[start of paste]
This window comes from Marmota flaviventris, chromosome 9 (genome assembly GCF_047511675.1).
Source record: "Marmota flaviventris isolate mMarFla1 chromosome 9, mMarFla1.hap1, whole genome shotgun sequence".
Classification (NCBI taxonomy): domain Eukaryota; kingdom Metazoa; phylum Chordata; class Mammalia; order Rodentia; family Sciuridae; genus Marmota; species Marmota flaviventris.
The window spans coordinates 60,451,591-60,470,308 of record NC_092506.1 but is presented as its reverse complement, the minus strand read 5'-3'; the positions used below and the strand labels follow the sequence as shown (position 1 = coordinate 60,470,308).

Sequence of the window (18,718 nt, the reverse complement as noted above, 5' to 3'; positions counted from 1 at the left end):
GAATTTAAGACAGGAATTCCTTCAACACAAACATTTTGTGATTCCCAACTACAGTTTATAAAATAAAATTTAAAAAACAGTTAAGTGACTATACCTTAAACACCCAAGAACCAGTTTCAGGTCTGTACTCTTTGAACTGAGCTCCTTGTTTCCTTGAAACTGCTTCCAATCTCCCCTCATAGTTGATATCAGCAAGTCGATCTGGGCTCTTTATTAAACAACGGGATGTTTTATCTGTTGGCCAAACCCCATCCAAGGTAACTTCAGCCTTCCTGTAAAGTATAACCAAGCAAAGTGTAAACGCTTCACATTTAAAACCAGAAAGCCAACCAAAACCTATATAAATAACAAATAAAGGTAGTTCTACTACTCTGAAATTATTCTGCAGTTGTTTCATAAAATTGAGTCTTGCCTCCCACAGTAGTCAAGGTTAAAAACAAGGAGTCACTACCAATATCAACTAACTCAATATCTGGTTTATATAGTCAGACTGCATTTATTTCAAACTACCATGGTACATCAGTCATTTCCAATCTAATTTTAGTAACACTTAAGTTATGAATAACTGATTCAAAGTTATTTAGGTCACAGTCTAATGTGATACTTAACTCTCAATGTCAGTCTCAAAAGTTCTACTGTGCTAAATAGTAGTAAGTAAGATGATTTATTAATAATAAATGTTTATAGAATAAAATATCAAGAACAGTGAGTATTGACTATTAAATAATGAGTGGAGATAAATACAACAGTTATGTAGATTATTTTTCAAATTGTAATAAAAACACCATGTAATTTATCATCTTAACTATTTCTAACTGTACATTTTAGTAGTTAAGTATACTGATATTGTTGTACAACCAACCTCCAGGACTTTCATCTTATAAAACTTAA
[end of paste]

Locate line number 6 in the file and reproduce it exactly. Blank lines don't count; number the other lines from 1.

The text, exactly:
GAATTTAAGACAGGAATTCCTTCAACACAAACATTTTGTGATTCCCAACTACAGTTTATAAAATAAAATTTAAAAAACAGTTAAGTGACTATACCTTAAACACCCAAGAACCAGTTTCAGGTCTGTACTCTTTGAACTGAGCTCCTTGTTTCCTTGAAACTGCTTCCAATCTCCCCTCATAGTTGATATCAGCAAGTCGATCTGGGCTCTTTATTAAACAACGGGATGTTTTATCTGTTGGCCAAACCCCATCCAAGGTAACTTCAGCCTTCCTGTAAAGTATAACCAAGCAAAGTGTAAACGCTTCACATTTAAAACCAGAAAGCCAACCAAAACCTATATAAATAACAAATAAAGGTAGTTCTACTACTCTGAAATTATTCTGCAGTTGTTTCATAAAATTGAGTCTTGCCTCCCACAGTAGTCAAGGTTAAAAACAAGGAGTCACTACCAATATCAACTAACTCAATATCTGGTTTATATAGTCAGACTGCATTTATTTCAAACTACCATGGTACATCAGTCATTTCCAATCTAATTTTAGTAACACTTAAGTTATGAATAACTGATTCAAAGTTATTTAGGTCACAGTCTAATGTGATACTTAACTCTCAATGTCAGTCTCAAAAGTTCTACTGTGCTAAATAGTAGTAAGTAAGATGATTTATTAATAATAAATGTTTATAGAATAAAATATCAAGAACAGTGAGTATTGACTATTAAATAATGAGTGGAGATAAATACAACAGTTATGTAGATTATTTTTCAAATTGTAATAAAAACACCATGTAATTTATCATCTTAACTATTTCTAACTGTACATTTTAGTAGTTAAGTATACTGATATTGTTGTACAACCAACCTCCAGGACTTTCATCTTATAAAACTTAA